Pursuant to section 6 of the Credit Information Act, only such information may be used as credit information that is necessary and appropriate to describe the data subject's solvency or willingness to pay or the ability to meet his or her obligations. The EDPS also refers to the position of the Parliamentary Ombudsman (EOAK / 945/2016) that if an obligation to pay has been reasonably challenged in court in a way that may have an effect, the entry is in principle not appropriate to indicate the data subject's insolvency or willingness to pay.

In addition, the EDPS refers to good credit practice. Pursuant to section 5 of the Credit Information Act, a credit information provider must exercise due diligence in its operations and ensure that:

1) the quality of credit information, the exercise of registered access rights and the information security and control of the processing of information systems are properly taken care of;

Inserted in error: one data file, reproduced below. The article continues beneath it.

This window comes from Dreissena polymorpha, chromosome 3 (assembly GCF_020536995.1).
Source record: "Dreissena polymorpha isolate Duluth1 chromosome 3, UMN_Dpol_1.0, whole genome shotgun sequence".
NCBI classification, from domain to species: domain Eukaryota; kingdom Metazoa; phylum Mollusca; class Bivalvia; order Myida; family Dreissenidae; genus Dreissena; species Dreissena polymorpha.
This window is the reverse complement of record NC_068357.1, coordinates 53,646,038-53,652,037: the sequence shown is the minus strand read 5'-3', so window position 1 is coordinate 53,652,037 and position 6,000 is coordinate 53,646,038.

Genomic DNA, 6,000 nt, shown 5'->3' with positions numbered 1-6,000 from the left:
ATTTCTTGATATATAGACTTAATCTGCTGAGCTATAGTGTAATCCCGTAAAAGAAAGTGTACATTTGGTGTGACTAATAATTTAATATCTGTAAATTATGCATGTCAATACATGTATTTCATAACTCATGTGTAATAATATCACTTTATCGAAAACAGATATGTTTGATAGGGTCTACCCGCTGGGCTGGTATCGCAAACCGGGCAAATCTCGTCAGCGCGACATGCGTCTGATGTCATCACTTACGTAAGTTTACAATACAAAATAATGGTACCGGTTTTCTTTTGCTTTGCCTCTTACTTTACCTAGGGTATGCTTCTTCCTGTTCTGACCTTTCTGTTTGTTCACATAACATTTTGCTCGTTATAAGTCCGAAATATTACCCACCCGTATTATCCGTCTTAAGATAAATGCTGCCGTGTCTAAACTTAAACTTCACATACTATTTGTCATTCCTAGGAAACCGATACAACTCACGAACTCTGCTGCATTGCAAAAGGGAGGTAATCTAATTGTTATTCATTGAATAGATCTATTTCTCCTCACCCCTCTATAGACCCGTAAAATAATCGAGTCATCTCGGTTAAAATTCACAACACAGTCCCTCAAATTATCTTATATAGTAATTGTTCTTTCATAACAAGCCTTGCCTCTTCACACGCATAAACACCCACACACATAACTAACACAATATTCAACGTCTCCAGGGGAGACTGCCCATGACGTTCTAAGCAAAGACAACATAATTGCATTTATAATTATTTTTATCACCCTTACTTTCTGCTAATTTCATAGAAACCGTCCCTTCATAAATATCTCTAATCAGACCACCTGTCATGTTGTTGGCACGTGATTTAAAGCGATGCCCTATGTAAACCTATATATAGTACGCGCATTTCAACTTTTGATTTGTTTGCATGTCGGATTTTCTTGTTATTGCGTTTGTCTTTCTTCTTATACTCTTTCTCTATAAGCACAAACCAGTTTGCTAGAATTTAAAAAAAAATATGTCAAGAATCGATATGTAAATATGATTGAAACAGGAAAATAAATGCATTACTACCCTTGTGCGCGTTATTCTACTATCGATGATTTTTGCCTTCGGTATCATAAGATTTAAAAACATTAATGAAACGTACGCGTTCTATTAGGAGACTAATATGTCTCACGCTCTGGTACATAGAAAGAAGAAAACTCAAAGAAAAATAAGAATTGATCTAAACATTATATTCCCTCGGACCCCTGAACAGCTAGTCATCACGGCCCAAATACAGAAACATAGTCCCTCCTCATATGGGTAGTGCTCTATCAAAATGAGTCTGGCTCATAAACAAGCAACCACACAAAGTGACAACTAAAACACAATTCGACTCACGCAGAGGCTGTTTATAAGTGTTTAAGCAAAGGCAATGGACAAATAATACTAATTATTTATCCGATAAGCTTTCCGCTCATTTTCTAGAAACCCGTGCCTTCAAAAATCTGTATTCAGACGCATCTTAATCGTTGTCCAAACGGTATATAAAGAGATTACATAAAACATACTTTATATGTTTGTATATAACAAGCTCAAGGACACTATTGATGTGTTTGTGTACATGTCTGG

2) the protection of the privacy of data subjects is not restricted without a ground provided by law;

3) the right of data subjects to be assessed on the basis of correct and relevant information is not compromised.

It would appear that the controller has two options for dealing with a pending recovery application:

1. The controller shall not correct the information in the data file of the data subject in the light of a pending unilateral recovery order. The default note resulting from a unilateral judgment will be retained in the applicant's credit records until the recovery application has been processed in court. In this situation, it is possible that the registrar retains in the applicant's credit information a default note that does not meet the conditions set for the default entry, e.g. uncontested liability for payment.

It would appear that the processing times for recovery applications in the courts vary. If the processing time becomes long, it may lead to a situation that is unreasonable for the data subject if the court eventually ends up setting aside the unilateral judgment.